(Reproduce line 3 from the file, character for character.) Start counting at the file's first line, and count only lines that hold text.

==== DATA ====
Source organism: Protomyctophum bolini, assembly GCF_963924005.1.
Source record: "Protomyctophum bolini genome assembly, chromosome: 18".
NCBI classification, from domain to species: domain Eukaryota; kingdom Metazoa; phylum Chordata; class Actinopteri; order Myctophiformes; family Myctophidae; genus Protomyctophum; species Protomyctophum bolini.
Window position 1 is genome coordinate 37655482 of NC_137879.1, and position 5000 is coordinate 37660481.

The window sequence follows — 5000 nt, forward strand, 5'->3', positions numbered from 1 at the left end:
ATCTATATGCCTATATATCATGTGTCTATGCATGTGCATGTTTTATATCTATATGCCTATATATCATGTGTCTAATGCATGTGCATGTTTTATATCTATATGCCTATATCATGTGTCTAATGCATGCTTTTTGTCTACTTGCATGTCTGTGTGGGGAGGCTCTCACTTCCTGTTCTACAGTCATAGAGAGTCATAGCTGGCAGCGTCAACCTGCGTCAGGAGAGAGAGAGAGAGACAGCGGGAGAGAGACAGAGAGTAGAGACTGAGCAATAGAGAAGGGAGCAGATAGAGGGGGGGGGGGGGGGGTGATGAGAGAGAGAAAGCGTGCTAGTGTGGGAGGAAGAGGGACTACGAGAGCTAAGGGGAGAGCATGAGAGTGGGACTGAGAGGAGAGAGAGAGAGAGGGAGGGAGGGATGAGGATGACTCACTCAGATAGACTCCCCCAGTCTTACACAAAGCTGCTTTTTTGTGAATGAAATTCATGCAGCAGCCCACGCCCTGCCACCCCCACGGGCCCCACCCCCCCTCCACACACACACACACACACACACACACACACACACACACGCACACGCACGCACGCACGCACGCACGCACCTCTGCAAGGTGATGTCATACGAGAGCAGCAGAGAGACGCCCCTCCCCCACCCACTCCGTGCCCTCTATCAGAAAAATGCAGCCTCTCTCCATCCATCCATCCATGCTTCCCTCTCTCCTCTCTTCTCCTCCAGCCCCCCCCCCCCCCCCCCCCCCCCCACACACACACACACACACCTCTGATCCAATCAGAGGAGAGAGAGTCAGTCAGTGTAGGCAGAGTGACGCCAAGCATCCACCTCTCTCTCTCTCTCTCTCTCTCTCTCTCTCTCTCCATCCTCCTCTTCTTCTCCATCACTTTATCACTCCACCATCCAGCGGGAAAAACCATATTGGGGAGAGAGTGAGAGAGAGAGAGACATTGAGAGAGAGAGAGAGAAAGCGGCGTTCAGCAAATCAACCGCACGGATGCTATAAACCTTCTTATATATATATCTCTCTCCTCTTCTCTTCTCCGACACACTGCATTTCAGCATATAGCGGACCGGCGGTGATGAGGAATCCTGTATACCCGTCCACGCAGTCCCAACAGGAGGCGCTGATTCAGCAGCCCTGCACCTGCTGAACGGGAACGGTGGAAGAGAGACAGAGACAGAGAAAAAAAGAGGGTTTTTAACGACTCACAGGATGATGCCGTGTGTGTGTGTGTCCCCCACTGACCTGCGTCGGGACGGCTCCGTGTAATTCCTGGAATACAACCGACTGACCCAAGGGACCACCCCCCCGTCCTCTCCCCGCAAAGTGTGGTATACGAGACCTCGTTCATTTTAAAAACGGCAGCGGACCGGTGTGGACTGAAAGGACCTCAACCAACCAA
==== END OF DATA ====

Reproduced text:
NCBI classification, from domain to species: domain Eukaryota; kingdom Metazoa; phylum Chordata; class Actinopteri; order Myctophiformes; family Myctophidae; genus Protomyctophum; species Protomyctophum bolini.